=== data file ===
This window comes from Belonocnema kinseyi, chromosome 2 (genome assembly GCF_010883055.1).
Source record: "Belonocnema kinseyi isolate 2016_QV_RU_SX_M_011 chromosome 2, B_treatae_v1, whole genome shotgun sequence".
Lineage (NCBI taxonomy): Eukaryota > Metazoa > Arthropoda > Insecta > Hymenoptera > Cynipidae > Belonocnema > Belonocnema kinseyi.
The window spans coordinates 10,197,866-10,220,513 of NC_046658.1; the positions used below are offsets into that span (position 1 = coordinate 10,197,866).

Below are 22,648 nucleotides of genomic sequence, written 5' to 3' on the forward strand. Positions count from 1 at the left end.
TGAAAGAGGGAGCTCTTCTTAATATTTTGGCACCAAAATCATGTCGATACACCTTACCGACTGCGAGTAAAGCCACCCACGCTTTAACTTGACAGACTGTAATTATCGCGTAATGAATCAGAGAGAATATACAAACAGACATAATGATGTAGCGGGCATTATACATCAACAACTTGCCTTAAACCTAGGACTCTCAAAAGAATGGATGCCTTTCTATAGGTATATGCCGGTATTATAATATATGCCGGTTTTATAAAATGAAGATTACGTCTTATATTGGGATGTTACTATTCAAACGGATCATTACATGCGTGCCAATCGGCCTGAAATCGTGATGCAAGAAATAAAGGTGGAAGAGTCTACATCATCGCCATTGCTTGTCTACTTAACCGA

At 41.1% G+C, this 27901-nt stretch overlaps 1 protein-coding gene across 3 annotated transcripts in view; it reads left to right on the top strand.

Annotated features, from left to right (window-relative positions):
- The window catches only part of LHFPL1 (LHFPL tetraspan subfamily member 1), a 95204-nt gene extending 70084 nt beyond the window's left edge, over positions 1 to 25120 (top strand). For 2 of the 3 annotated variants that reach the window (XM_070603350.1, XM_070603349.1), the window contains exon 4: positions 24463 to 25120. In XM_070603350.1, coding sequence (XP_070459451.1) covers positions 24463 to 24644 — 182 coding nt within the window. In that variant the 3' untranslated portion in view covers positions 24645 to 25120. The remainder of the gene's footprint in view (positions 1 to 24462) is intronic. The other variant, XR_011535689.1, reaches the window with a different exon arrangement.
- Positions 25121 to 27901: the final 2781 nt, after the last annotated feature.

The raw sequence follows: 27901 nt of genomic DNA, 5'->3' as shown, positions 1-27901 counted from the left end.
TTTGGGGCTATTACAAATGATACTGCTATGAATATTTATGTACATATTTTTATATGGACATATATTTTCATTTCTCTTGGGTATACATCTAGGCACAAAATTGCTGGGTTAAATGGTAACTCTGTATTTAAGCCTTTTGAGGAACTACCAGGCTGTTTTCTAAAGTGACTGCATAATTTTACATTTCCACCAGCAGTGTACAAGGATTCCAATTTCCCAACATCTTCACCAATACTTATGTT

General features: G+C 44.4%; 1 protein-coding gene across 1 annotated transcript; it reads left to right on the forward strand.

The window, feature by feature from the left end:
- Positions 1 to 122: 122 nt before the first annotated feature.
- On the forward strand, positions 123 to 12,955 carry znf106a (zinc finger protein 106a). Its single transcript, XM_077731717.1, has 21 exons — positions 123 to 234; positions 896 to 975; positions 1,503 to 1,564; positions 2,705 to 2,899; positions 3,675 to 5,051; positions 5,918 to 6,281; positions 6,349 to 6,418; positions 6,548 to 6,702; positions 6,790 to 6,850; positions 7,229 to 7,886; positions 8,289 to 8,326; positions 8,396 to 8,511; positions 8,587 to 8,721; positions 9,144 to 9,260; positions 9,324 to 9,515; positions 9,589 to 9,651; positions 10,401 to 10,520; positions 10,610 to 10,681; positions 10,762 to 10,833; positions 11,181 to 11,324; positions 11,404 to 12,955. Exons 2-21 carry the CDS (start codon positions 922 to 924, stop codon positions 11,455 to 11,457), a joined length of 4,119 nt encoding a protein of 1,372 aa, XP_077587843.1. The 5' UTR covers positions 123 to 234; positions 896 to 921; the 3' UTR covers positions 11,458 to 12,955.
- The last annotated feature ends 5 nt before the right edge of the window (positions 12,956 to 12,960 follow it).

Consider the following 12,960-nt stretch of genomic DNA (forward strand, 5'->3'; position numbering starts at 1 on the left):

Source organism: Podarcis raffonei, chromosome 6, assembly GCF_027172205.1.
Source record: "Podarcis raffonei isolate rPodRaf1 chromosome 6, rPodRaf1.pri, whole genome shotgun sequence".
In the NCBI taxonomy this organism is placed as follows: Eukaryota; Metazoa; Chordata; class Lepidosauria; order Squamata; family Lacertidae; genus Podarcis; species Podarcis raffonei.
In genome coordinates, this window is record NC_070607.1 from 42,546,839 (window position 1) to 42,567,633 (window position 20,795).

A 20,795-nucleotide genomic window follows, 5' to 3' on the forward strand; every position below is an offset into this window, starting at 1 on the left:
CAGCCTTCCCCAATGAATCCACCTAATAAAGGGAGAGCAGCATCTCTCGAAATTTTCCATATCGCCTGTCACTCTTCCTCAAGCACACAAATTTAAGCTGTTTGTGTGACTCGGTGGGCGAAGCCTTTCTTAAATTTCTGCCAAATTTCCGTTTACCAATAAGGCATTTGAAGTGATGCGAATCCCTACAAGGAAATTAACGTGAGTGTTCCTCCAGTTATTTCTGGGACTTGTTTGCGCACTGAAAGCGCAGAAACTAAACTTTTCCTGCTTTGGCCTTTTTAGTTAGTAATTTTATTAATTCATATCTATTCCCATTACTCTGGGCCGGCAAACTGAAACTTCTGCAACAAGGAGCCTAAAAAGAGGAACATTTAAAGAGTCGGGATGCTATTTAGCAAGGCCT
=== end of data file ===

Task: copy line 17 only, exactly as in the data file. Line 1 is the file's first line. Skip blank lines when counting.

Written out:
- The last annotated feature ends 5 nt before the right edge of the window (positions 12,956 to 12,960 follow it).